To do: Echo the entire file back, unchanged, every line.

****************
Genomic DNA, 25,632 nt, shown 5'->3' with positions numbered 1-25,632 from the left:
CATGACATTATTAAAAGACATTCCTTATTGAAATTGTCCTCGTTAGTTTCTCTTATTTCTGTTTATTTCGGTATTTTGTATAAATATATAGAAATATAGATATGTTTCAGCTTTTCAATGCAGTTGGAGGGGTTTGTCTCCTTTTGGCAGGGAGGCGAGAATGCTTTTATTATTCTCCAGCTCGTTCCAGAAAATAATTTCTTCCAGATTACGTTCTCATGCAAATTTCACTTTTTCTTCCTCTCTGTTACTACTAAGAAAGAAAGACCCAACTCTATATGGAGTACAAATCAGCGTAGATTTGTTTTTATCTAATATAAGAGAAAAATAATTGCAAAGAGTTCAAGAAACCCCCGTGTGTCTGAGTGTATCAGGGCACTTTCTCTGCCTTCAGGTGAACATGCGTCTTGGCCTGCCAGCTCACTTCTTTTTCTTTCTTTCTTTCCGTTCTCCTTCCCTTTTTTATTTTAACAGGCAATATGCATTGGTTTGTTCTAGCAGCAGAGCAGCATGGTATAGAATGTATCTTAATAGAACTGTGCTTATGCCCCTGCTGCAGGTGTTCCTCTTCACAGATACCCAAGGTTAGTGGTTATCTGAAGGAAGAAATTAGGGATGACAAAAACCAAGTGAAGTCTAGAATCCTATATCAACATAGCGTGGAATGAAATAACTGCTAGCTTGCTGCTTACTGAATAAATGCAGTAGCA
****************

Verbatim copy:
Genomic DNA, 25,632 nt, shown 5'->3' with positions numbered 1-25,632 from the left:
CATGACATTATTAAAAGACATTCCTTATTGAAATTGTCCTCGTTAGTTTCTCTTATTTCTGTTTATTTCGGTATTTTGTATAAATATATAGAAATATAGATATGTTTCAGCTTTTCAATGCAGTTGGAGGGGTTTGTCTCCTTTTGGCAGGGAGGCGAGAATGCTTTTATTATTCTCCAGCTCGTTCCAGAAAATAATTTCTTCCAGATTACGTTCTCATGCAAATTTCACTTTTTCTTCCTCTCTGTTACTACTAAGAAAGAAAGACCCAACTCTATATGGAGTACAAATCAGCGTAGATTTGTTTTTATCTAATATAAGAGAAAAATAATTGCAAAGAGTTCAAGAAACCCCCGTGTGTCTGAGTGTATCAGGGCACTTTCTCTGCCTTCAGGTGAACATGCGTCTTGGCCTGCCAGCTCACTTCTTTTTCTTTCTTTCTTTCCGTTCTCCTTCCCTTTTTTATTTTAACAGGCAATATGCATTGGTTTGTTCTAGCAGCAGAGCAGCATGGTATAGAATGTATCTTAATAGAACTGTGCTTATGCCCCTGCTGCAGGTGTTCCTCTTCACAGATACCCAAGGTTAGTGGTTATCTGAAGGAAGAAATTAGGGATGACAAAAACCAAGTGAAGTCTAGAATCCTATATCAACATAGCGTGGAATGAAATAACTGCTAGCTTGCTGCTTACTGAATAAATGCAGTAGCA